Published in 1983, The Disappearing Dwarf is James P. Blaylock’s second novel, the sequel to his first, The Elfin Ship. Along with The Stone Giant (1989) they form the Balumnia Trilogy. If you have any love for Kenneth Grahame’s The Wind in the Willows, or mouth watering descriptions of all sorts of food and drink, then these books are for you.
The Elfin Ship (reviewed here last year) is filled with constant comical digressions and expends pages on delightful, superfluous details. It’s filled with oddball characters and deliriously silly escapades. The plot is wonderfully complicated. The Disappearing Dwarf has all of those things — save the plot. It’s not that it doesn’t have a plot, it’s just not much of one.
Bored with his new life as man of leisure (allowed by the success of his travels in the previous volume), Jonathan Bing, master cheesemaker, agrees to take a trip down the Oriel River with Professor Wurzle to explore the abandoned castle of their foe, Selznak the dwarf. The castle, they quickly learn, is not empty — and definitely not safe.
From there they meet Miles (pronounce Meelays), the Magician who is hunting Selznak. He tells them that their old nemesis has reappeared, and is certainly up to no good. The magician suspects the dwarf is looking to steal a great magical orb from their friend, Squire Myrkle. Upon reaching the squire’s estate, they discover that he has vanished through a magical door that appeared in his library. The next thing we know, Jonathan, the Professor, and Miles (along with Ahab the dog), are back on board the elfin airship and headed for a doorway to the parallel world, Balumnia.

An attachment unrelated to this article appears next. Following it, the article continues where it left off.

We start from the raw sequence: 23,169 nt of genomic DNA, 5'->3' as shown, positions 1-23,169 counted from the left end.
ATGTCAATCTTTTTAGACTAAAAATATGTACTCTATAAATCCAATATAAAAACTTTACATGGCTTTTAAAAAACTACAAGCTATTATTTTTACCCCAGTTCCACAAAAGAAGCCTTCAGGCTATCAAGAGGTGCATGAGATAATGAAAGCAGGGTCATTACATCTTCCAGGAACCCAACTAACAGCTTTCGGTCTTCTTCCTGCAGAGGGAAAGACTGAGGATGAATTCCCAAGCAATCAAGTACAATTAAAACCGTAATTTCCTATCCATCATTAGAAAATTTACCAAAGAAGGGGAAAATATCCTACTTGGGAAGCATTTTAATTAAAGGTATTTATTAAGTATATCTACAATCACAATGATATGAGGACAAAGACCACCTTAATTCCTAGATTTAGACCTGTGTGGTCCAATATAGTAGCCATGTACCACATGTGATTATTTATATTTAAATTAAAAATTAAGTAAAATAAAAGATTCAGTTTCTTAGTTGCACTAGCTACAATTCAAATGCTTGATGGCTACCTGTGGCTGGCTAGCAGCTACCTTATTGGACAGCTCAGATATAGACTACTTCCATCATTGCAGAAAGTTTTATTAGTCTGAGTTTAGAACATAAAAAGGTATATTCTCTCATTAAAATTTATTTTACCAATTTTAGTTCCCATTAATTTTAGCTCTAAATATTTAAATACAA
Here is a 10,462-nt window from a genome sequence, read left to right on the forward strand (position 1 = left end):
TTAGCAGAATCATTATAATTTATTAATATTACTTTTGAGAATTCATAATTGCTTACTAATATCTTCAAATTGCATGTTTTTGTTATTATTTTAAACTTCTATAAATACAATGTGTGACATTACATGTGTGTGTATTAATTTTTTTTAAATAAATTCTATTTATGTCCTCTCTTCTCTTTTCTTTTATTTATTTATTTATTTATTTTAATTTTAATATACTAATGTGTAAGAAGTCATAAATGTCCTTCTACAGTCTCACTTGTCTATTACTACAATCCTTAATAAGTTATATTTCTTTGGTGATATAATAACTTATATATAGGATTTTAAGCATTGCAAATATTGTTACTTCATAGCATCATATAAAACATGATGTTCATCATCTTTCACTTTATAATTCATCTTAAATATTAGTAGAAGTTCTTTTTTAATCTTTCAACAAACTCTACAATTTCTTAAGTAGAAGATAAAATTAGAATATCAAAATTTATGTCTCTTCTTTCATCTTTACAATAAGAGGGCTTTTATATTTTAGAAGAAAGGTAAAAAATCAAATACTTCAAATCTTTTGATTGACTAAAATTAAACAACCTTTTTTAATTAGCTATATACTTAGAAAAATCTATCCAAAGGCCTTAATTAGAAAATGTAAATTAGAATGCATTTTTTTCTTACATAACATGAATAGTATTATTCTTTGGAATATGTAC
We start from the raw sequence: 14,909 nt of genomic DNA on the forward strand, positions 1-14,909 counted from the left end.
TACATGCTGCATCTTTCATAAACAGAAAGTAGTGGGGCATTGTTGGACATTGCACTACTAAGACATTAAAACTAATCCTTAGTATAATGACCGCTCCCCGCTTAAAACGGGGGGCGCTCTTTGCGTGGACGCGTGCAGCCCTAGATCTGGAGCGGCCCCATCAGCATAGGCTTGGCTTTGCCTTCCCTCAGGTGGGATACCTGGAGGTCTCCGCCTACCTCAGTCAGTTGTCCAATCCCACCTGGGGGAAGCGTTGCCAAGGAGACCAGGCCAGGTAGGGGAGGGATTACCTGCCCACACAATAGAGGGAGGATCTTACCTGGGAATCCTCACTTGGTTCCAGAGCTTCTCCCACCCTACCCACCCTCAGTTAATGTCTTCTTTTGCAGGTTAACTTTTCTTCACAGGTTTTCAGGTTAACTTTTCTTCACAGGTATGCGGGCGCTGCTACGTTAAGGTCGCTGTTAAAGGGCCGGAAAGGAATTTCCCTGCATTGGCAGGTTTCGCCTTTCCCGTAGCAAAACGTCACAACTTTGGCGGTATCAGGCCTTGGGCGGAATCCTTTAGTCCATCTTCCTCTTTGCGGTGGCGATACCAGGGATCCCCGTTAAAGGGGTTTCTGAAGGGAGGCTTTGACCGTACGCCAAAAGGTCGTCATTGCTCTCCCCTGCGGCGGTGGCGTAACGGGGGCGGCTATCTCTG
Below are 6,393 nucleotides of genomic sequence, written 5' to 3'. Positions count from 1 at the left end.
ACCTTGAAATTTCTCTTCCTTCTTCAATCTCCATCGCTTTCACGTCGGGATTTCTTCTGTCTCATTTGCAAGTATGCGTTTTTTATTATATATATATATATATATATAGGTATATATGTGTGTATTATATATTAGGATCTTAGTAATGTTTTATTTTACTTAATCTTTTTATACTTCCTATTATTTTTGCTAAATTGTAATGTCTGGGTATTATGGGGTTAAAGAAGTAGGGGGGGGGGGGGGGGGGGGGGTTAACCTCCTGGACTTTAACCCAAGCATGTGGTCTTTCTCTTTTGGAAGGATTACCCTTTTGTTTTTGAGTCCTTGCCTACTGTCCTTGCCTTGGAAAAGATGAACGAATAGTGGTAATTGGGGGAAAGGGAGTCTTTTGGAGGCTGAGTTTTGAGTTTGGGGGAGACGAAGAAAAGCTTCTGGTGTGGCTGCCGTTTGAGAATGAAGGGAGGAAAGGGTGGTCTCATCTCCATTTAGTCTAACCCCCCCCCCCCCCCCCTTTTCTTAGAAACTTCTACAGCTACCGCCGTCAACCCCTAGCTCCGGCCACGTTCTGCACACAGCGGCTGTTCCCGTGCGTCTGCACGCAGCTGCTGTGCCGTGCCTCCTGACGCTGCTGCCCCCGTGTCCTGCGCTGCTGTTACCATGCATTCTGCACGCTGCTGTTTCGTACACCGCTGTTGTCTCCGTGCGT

Narrative drive is nearly absent in The Disappearing Dwarf. Jonathan’s goals switch from one thing to another several times throughout the book. The adventurers spend much of the book traveling from one place to another without ever really knowing what they’re trying to achieve, other than their rather vague plan to find the squire before he falls into Selznak’s clutches. Balumnia has its own villain, a mysterious figure called Sikorsky, but as with the rest of the characters, we never get a clear sight of him or what he’s actually up to. Several characters fade away. One vanishes only to suddenly reappear with little explanation. The book moves haphazardly from one incident to another. Fortunately, most of those incidents are terrific fun.
As lighthearted as The Disappearing Dwarf is at times, there is a spookiness to much of the book. On their way to the dwarf’s old fortress Jonathan and the Professor encounter a witch who scares them out of their wits. For the rest of their travels, each time something goes wrong for them the old witch appears at the center of things.
The old woman stirred and fingered the lace on her sleeve. She smiled slowly with her mouth, but her eyes didn’t move. Jonathan noticed with horror that she hadn’t any color in her eyes, that they were the same dead milky gray over all, like the belly of yesterday’s fish. It was as if they’d been drained over long years of their color and sight, and the old woman had faded like a lizard on a rock to become part of the general colorless murk of the swamp.
Each time after that first, she appears more terrible and more dangerous.